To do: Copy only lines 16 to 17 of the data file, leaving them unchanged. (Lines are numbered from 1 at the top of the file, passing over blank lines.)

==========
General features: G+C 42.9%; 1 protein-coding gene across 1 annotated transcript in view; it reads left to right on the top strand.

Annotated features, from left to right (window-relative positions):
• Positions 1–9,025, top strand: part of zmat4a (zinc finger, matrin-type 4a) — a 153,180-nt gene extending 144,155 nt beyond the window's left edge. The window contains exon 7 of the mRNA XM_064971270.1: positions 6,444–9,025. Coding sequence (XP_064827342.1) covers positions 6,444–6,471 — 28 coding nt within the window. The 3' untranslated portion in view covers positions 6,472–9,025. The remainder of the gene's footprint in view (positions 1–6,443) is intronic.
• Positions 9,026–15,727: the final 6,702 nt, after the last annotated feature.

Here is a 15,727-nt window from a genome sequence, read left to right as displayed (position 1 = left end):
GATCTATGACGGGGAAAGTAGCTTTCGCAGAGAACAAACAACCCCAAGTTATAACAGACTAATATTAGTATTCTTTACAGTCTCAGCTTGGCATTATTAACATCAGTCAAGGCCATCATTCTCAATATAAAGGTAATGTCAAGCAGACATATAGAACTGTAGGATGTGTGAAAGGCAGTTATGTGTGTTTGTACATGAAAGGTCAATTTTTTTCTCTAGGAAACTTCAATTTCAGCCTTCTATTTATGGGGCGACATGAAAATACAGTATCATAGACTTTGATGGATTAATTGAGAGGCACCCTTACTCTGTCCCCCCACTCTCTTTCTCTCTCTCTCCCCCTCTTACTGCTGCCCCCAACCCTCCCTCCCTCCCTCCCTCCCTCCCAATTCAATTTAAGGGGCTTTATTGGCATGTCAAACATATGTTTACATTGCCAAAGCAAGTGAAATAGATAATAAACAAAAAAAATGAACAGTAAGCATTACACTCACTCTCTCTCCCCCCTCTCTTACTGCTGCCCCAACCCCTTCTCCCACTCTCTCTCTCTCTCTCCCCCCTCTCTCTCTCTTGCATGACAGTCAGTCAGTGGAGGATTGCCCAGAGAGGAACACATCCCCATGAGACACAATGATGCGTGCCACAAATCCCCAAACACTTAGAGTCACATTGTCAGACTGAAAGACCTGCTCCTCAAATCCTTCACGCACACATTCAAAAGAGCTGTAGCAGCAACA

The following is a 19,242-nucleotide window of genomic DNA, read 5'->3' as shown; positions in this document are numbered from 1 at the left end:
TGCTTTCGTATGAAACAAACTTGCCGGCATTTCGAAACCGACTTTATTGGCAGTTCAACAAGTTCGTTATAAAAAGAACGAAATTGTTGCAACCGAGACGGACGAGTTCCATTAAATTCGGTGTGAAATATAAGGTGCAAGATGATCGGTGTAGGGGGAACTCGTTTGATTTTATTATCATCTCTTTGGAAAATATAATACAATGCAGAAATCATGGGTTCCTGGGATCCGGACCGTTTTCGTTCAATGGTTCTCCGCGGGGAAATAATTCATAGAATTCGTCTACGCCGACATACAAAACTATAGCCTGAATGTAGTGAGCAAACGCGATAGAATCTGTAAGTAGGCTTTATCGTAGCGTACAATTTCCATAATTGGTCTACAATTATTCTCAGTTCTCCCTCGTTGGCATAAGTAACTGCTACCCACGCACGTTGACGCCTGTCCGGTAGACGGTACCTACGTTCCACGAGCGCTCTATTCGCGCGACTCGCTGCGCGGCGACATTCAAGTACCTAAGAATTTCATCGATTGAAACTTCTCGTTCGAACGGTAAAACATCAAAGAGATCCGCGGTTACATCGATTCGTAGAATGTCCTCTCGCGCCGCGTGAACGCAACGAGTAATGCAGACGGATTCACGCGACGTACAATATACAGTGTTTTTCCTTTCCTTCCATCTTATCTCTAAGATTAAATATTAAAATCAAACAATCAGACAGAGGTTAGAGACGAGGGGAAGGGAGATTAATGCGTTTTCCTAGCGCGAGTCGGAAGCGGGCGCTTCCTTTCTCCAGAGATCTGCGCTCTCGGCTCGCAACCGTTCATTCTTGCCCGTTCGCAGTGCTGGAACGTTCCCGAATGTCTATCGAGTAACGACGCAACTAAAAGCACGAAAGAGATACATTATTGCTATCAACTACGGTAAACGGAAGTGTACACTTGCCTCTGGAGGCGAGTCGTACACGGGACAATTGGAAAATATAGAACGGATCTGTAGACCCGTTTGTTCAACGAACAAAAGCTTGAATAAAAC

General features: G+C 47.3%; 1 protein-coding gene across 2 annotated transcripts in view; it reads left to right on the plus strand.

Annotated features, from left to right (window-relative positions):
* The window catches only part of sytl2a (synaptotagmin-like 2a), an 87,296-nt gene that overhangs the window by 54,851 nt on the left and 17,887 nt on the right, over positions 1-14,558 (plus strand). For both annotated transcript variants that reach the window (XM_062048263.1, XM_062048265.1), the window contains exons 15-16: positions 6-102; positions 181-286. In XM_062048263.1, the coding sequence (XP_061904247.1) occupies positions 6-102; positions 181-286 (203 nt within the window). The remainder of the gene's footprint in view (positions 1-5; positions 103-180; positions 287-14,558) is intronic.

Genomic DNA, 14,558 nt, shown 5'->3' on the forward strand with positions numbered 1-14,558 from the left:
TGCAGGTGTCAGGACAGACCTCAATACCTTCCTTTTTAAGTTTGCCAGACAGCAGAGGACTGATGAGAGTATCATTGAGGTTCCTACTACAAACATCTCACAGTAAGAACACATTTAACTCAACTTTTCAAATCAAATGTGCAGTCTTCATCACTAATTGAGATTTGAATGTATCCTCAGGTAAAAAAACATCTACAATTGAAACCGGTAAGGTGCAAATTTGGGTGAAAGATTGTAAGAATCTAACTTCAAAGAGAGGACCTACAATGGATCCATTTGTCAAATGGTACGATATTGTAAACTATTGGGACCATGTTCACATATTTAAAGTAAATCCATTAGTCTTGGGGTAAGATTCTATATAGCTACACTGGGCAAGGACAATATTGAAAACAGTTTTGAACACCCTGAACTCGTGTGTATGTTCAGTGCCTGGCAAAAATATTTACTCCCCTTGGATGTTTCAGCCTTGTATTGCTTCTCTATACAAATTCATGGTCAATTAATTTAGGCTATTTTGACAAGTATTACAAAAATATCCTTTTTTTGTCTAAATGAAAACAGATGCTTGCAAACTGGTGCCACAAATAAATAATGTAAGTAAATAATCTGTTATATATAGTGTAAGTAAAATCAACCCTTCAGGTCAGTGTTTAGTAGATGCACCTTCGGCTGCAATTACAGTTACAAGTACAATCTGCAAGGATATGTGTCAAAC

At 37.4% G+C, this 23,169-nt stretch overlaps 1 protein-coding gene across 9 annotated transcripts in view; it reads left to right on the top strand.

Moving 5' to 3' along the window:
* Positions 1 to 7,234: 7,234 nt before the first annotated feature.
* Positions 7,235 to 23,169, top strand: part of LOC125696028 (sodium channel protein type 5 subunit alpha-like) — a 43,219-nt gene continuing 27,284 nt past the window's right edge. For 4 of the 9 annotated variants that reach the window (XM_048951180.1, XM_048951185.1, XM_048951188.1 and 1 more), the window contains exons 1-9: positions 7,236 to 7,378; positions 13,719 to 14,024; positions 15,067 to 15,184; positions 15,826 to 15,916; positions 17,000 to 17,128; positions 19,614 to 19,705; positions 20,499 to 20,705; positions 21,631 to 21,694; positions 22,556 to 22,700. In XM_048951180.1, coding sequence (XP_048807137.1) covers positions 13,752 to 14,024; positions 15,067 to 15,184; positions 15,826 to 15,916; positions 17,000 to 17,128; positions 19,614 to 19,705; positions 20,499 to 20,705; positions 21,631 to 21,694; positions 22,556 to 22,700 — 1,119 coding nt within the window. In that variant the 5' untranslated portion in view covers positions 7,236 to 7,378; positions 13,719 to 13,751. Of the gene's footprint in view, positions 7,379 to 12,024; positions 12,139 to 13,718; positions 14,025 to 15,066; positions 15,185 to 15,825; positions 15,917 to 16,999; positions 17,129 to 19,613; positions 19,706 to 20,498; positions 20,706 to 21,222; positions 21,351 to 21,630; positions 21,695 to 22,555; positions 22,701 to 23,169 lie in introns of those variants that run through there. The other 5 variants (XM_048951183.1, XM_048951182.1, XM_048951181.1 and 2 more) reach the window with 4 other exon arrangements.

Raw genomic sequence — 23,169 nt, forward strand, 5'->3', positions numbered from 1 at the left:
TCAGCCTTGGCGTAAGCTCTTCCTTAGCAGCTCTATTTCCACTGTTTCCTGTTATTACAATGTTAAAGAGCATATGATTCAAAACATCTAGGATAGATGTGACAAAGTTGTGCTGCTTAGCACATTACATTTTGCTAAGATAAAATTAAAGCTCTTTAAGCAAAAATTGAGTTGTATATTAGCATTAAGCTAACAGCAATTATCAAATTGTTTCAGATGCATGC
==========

* Positions 1 to 7,234: 7,234 nt before the first annotated feature.
* Positions 7,235 to 23,169, top strand: part of LOC125696028 (sodium channel protein type 5 subunit alpha-like) — a 43,219-nt gene continuing 27,284 nt past the window's right edge. For 4 of the 9 annotated variants that reach the window (XM_048951180.1, XM_048951185.1, XM_048951188.1 and 1 more), the window contains exons 1-9: positions 7,236 to 7,378; positions 13,719 to 14,024; positions 15,067 to 15,184; positions 15,826 to 15,916; positions 17,000 to 17,128; positions 19,614 to 19,705; positions 20,499 to 20,705; positions 21,631 to 21,694; positions 22,556 to 22,700. In XM_048951180.1, coding sequence (XP_048807137.1) covers positions 13,752 to 14,024; positions 15,067 to 15,184; positions 15,826 to 15,916; positions 17,000 to 17,128; positions 19,614 to 19,705; positions 20,499 to 20,705; positions 21,631 to 21,694; positions 22,556 to 22,700 — 1,119 coding nt within the window. In that variant the 5' untranslated portion in view covers positions 7,236 to 7,378; positions 13,719 to 13,751. Of the gene's footprint in view, positions 7,379 to 12,024; positions 12,139 to 13,718; positions 14,025 to 15,066; positions 15,185 to 15,825; positions 15,917 to 16,999; positions 17,129 to 19,613; positions 19,706 to 20,498; positions 20,706 to 21,222; positions 21,351 to 21,630; positions 21,695 to 22,555; positions 22,701 to 23,169 lie in introns of those variants that run through there. The other 5 variants (XM_048951183.1, XM_048951182.1, XM_048951181.1 and 2 more) reach the window with 4 other exon arrangements.